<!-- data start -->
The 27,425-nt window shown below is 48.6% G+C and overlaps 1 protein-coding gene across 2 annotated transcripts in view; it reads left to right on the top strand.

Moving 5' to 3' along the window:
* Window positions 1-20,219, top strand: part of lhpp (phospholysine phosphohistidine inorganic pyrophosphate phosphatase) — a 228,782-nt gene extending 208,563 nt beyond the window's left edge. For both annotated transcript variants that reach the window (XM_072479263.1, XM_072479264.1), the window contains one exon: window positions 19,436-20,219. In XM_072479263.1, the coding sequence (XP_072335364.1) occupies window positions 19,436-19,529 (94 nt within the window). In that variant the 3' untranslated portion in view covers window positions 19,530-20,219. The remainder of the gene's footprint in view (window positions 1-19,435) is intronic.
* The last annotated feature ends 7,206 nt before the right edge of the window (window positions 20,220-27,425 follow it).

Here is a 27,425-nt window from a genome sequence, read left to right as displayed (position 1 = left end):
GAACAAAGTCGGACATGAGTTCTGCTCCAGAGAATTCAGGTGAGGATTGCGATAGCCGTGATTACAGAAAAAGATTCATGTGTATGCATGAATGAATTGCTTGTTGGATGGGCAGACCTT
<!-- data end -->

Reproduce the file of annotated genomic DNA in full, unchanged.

The 27,425-nt window shown below is 48.6% G+C and overlaps 1 protein-coding gene across 2 annotated transcripts in view; it reads left to right on the top strand.

Moving 5' to 3' along the window:
* Window positions 1-20,219, top strand: part of lhpp (phospholysine phosphohistidine inorganic pyrophosphate phosphatase) — a 228,782-nt gene extending 208,563 nt beyond the window's left edge. For both annotated transcript variants that reach the window (XM_072479263.1, XM_072479264.1), the window contains one exon: window positions 19,436-20,219. In XM_072479263.1, the coding sequence (XP_072335364.1) occupies window positions 19,436-19,529 (94 nt within the window). In that variant the 3' untranslated portion in view covers window positions 19,530-20,219. The remainder of the gene's footprint in view (window positions 1-19,435) is intronic.
* The last annotated feature ends 7,206 nt before the right edge of the window (window positions 20,220-27,425 follow it).

Here is a 27,425-nt window from a genome sequence, read left to right as displayed (position 1 = left end):
GAACAAAGTCGGACATGAGTTCTGCTCCAGAGAATTCAGGTGAGGATTGCGATAGCCGTGATTACAGAAAAAGATTCATGTGTATGCATGAATGAATTGCTTGTTGGATGGGCAGACCTT